Raleigh, N.C. — A state panel charged with revamping academic standards for North Carolina schools said Monday that, while it's too early to say whether the Common Core standards will be scrapped, keeping the national system will require a major overhaul.
The Academic Standards Review Commission is expected to make a recommendation to state lawmakers by December, but the co-chairs said the reading, writing and math standards need to be changed to work.
"There will be changes. There’s no debate about the need for change," commission Co-Chairman Andre Peek said.
"This is something that should have been done prior to the adoption of Common Core," Co-Chairwoman Tammy Covil said.
The standards were adopted by the state several years ago, but their implementation in the 2012-13 school year angered some parents, who said they were inappropriate in several areas. Critics pressed lawmakers to repeal the standards, but they last year created the review commission to find the most appropriate academic standards for North Carolina students.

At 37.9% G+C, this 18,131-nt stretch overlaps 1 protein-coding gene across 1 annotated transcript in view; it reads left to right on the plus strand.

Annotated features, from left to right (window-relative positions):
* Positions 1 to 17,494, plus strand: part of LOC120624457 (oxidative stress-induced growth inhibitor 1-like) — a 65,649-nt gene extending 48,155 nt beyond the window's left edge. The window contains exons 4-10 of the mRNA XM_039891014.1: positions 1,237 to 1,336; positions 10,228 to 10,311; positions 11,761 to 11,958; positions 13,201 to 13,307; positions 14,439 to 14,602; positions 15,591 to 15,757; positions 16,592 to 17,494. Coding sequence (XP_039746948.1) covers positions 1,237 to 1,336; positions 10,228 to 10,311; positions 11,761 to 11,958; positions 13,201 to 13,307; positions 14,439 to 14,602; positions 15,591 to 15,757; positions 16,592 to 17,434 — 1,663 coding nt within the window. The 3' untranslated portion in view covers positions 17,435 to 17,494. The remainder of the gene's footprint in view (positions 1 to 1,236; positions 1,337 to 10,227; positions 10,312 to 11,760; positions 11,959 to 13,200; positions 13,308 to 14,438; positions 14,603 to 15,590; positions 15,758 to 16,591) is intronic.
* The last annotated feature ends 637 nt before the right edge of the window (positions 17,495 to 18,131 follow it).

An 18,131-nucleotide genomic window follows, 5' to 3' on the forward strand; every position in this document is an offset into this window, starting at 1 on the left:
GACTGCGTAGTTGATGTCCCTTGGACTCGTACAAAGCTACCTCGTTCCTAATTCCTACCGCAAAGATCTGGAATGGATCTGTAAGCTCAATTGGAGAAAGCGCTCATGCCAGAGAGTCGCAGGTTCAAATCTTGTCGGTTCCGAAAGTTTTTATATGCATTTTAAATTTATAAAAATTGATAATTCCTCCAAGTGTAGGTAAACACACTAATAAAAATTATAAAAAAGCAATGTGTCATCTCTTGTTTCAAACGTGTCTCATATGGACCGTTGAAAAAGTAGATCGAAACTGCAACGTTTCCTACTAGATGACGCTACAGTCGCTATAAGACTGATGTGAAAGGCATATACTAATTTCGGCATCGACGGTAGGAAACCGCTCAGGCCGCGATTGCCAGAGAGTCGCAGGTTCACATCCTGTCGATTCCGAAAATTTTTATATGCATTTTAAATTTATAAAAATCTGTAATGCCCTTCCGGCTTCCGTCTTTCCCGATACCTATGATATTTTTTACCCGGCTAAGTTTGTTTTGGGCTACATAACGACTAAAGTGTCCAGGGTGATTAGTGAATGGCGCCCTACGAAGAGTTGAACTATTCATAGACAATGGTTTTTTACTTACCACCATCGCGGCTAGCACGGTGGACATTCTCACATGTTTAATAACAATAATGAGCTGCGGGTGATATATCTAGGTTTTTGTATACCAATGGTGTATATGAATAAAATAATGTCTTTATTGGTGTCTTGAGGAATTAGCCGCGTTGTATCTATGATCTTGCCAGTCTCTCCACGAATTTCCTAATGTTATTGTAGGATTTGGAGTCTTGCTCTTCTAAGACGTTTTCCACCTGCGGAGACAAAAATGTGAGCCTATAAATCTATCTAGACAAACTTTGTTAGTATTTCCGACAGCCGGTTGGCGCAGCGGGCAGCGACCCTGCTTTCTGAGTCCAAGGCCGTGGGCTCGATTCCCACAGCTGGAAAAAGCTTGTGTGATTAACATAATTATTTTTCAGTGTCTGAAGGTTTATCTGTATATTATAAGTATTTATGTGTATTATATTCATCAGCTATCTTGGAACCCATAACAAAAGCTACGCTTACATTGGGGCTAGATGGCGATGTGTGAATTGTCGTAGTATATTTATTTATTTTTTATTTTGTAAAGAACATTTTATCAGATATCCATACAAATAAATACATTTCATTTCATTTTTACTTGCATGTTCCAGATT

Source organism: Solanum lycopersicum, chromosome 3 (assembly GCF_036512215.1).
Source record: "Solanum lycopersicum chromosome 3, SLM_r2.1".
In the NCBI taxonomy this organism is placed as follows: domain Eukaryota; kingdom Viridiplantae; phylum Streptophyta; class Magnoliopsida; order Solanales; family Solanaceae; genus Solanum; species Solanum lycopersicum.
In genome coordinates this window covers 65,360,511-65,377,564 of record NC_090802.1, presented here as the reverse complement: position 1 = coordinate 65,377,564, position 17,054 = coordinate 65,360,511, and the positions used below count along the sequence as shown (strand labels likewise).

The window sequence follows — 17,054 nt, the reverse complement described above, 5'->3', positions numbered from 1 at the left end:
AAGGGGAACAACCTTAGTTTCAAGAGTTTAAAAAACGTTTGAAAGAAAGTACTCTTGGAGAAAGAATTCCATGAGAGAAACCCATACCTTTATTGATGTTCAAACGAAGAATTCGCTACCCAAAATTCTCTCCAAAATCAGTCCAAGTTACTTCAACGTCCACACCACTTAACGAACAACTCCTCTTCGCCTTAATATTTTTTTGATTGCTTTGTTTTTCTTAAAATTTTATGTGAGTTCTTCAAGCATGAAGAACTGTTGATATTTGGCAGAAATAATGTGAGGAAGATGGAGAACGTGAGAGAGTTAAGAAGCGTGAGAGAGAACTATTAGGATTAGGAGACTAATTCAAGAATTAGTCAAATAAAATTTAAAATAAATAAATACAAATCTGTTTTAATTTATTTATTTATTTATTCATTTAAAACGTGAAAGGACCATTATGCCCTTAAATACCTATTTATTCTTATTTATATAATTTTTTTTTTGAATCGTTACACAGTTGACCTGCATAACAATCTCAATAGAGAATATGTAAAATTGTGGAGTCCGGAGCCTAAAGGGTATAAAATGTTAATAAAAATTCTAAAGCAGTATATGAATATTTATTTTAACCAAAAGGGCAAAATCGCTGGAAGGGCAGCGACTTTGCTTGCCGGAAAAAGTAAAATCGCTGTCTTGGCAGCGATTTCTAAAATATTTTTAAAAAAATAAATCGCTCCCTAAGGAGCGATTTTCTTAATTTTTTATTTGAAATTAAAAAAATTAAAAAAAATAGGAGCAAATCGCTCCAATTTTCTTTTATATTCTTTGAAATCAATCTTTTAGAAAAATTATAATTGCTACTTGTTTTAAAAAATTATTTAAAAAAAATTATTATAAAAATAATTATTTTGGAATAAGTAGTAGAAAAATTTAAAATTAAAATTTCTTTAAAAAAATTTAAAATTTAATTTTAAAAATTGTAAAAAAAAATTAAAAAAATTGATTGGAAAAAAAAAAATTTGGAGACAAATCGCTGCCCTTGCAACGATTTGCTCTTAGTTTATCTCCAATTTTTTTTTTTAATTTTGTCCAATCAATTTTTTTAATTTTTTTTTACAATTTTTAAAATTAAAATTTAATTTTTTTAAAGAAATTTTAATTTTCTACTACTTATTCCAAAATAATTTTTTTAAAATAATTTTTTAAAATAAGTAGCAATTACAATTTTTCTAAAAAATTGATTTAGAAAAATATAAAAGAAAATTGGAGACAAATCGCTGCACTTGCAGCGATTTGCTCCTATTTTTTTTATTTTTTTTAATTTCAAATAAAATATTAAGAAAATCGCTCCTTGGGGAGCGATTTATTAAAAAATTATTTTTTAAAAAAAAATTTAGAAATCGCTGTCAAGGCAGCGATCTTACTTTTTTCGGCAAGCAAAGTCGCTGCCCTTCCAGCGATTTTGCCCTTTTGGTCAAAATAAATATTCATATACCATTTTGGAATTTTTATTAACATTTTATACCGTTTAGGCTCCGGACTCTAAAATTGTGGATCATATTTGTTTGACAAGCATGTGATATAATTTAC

Common Core backers say the rigorous standards improve education and make North Carolina competitive by producing a workforce that can solve problems. But commission members agree with opponents that the standards are unclear, repetitive and developmentally inappropriate.
Academic therapist Carole Ardizzone, who was invited to speak to the commission as an expert, said Common Core sets students up for failure.
"The standards are totally off base," said Ardizzone, co-founder of Brookstone Schools, a Christian school in Charlotte. "They’re not rigorous; they’re outrageous."
She cited a first-grade standard that asks 6-year-olds to "write an opinion piece and supply a reason for that opinion."
Ardizzone advocates "neurological-based learning," which she said is rooted in beginning with the basics and taking baby steps to build a foundation slowly and solidly.
"If we want children who are good at science math and linguistics by high school, you’re not going to get it by taking high school standards and breaking it down and feeding it to a kindergartner," she said. "You have to start with what a kindergartner can learn."